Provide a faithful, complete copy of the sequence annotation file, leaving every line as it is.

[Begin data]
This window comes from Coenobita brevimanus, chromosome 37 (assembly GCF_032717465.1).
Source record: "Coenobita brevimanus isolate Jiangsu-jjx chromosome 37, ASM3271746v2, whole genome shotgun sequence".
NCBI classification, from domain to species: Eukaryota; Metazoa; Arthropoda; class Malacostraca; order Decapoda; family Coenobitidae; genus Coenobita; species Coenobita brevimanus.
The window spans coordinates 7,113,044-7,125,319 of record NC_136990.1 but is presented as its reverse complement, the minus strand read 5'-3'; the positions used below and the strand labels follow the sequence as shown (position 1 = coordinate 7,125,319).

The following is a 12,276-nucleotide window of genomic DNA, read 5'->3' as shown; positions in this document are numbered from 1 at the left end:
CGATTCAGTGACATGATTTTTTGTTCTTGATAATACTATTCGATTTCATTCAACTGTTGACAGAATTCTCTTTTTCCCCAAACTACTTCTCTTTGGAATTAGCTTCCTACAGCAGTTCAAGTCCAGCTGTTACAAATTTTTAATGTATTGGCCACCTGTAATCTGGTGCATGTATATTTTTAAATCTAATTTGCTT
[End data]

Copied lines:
This window comes from Coenobita brevimanus, chromosome 37 (assembly GCF_032717465.1).
Source record: "Coenobita brevimanus isolate Jiangsu-jjx chromosome 37, ASM3271746v2, whole genome shotgun sequence".
NCBI classification, from domain to species: Eukaryota; Metazoa; Arthropoda; class Malacostraca; order Decapoda; family Coenobitidae; genus Coenobita; species Coenobita brevimanus.
The window spans coordinates 7,113,044-7,125,319 of record NC_136990.1 but is presented as its reverse complement, the minus strand read 5'-3'; the positions used below and the strand labels follow the sequence as shown (position 1 = coordinate 7,125,319).

The following is a 12,276-nucleotide window of genomic DNA, read 5'->3' as shown; positions in this document are numbered from 1 at the left end:
CGATTCAGTGACATGATTTTTTGTTCTTGATAATACTATTCGATTTCATTCAACTGTTGACAGAATTCTCTTTTTCCCCAAACTACTTCTCTTTGGAATTAGCTTCCTACAGCAGTTCAAGTCCAGCTGTTACAAATTTTTAATGTATTGGCCACCTGTAATCTGGTGCATGTATATTTTTAAATCTAATTTGCTT